Sobhraj to try different tack to prove innocenceSeptember 22nd, 2008 - 5:27 pm ICT by IANS
Kathmandu, Sep 22 (IANS) As the five-year-old dramatic trial of Charles Sobhraj, dubbed the ‘Serpent’ and Bikini Killer’ by the tabloid media, gears for a resolution next month, he is set to prove that the American woman he has been accused of killing might have actually fallen victim to an international drug cartel. The 65-year-old French national of Indian origin is serving a life sentence in a Kathmandu prison for the murder of 28-year-old Connie Jo Bronzich.
Sobhraj, who himself is guiding his formidable army of lawyers, including the wife of a senior Maoist MP, will ask the Supreme Court to consider that the American woman was killed by an international drug cartel that ran its network through Thailand to Nepal in the Hippie Era of the 70s.
Poring over the “evidence” the prosecution had presented to show that Sobhraj came to Nepal in 1975 using the passport of a Dutch tourist, befriended Bronzich and killed her to grab the supposedly valuable gems she had bought in India, Sobhraj, now the best known prisoner in Kathmandu’s Central Jail, came across a glaring loophole.
On Oct 19, when his last fight against the “guilty” verdict comes up for hearing at the apex court, his lawyers are going to ask for permission to read out excerpts from the book the prosecution had tabled as evidence: “The Life and Crimes of Charles Sobhraj”. The book has been written by Richard Neville and Julie Clarke, two journalists who had befriended Sobhraj during his imprisonment in New Delhi’s Tihar Jail in the early 70s.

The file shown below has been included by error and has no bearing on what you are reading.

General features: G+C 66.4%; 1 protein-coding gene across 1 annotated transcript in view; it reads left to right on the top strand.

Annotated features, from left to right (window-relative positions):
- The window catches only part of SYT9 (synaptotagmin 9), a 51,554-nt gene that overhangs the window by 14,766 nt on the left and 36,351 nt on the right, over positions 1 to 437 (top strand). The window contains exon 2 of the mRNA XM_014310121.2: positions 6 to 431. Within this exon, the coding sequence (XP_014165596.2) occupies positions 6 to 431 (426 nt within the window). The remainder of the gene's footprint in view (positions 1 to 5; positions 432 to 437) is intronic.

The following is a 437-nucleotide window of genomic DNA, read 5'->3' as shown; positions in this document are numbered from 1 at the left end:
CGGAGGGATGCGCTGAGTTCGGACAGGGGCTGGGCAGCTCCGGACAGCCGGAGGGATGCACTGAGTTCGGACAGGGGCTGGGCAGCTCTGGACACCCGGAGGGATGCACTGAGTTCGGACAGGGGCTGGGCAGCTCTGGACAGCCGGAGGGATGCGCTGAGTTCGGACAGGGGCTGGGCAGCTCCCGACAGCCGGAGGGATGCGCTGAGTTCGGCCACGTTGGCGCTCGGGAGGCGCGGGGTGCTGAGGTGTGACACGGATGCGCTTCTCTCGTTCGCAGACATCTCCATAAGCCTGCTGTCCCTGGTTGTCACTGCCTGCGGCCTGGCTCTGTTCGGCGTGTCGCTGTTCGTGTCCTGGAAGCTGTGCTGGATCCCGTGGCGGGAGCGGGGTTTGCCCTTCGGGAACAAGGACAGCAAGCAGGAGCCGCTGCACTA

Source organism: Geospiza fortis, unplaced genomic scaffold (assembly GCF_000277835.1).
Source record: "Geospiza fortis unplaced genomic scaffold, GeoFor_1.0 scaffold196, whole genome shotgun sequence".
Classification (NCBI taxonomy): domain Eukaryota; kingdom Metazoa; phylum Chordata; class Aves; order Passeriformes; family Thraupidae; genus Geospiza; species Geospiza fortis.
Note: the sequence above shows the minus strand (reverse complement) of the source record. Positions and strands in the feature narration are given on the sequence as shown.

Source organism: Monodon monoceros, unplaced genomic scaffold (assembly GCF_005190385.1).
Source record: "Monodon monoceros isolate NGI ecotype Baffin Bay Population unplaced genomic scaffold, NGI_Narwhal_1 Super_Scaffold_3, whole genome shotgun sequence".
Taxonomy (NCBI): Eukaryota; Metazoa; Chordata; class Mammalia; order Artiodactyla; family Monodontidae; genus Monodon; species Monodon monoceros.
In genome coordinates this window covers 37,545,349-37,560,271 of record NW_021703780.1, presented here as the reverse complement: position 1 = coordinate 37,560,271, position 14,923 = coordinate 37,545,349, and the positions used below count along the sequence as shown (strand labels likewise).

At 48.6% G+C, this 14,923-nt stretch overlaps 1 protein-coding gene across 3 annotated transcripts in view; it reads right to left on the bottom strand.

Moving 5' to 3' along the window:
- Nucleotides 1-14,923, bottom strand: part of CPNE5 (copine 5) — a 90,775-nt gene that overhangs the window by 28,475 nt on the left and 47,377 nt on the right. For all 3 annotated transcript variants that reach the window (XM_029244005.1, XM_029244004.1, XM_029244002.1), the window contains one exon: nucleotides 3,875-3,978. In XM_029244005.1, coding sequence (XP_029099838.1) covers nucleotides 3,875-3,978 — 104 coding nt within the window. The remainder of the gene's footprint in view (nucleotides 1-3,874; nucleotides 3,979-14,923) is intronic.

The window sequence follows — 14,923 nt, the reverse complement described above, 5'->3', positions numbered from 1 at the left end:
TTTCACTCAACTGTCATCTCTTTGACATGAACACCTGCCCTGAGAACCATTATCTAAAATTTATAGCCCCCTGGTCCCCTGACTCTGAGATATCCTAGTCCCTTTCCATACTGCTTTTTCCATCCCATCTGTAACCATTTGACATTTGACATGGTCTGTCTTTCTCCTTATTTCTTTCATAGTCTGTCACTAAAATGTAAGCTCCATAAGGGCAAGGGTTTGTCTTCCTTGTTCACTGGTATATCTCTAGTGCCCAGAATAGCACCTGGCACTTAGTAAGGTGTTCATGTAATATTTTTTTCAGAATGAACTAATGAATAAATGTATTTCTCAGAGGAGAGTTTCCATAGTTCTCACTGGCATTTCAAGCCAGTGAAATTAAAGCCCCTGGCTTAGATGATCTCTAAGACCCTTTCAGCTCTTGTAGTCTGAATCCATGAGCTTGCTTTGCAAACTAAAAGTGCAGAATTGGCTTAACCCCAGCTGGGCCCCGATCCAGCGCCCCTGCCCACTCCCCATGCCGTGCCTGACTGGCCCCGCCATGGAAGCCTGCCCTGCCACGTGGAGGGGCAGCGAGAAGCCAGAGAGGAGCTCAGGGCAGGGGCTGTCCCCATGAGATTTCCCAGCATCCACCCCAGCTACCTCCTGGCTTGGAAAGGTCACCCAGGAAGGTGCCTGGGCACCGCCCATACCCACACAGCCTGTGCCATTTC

Read carefully, the book could well upset the premises drawn by the police and prosecution.
Bronzich had a documented drug habit and her close associates were also recorded drug users.
Her husband died of a reported drug overdose and her boyfriend, for whom she had left her husband, also subsequently died a mysterious death, suspected to have been a drug overdose.
Less than a fortnight after her boyfriend’s death, Bronzich arrived in Nepal via India.
The book says her tourist acquaintances during the trip told police that Bronzich had tried to persuade them to accompany her to a shady place in Kathmandu’s Freak Street so that she could buy drugs. But they refused.
One of them also told police that when they were taken to the police station to identify Bronzich’s possessions, she saw a handwritten note that instructed Bronzich to go to Dhulikhel town outside Kathmandu where a “package” awaited her.
Also, among the items in the dead woman’s possession, as recorded by police, there was a book, “How To Use Drugs”, a virtual manual for drug users.
Sobhraj’s lawyers, who say he never came to Nepal in the 70s and was falsely implicated during his 2003 visit due to his past reputation, are going to raise the possibility that Bronzich was a drug courier who fled her homeland after she irked the cartel, who could have killed her boyfriend, if not her husband too.
The theory, seemingly supported by the book, is that she could have been pursued by the cartel in Nepal and killed by it. It remains to be seen if the judges will buy the new theory.
However, Sobhraj’s lawyers are pinning their hopes on the fact that even if the new explanation is rejected, the judges will at least realise that the Nepal segment in the book, which Nepal police claim contains Sobhraj’s admission that he came to Nepal in 1975, is based on the statements made by the then investigating police officer C.B. Rai and not Sobhraj’s.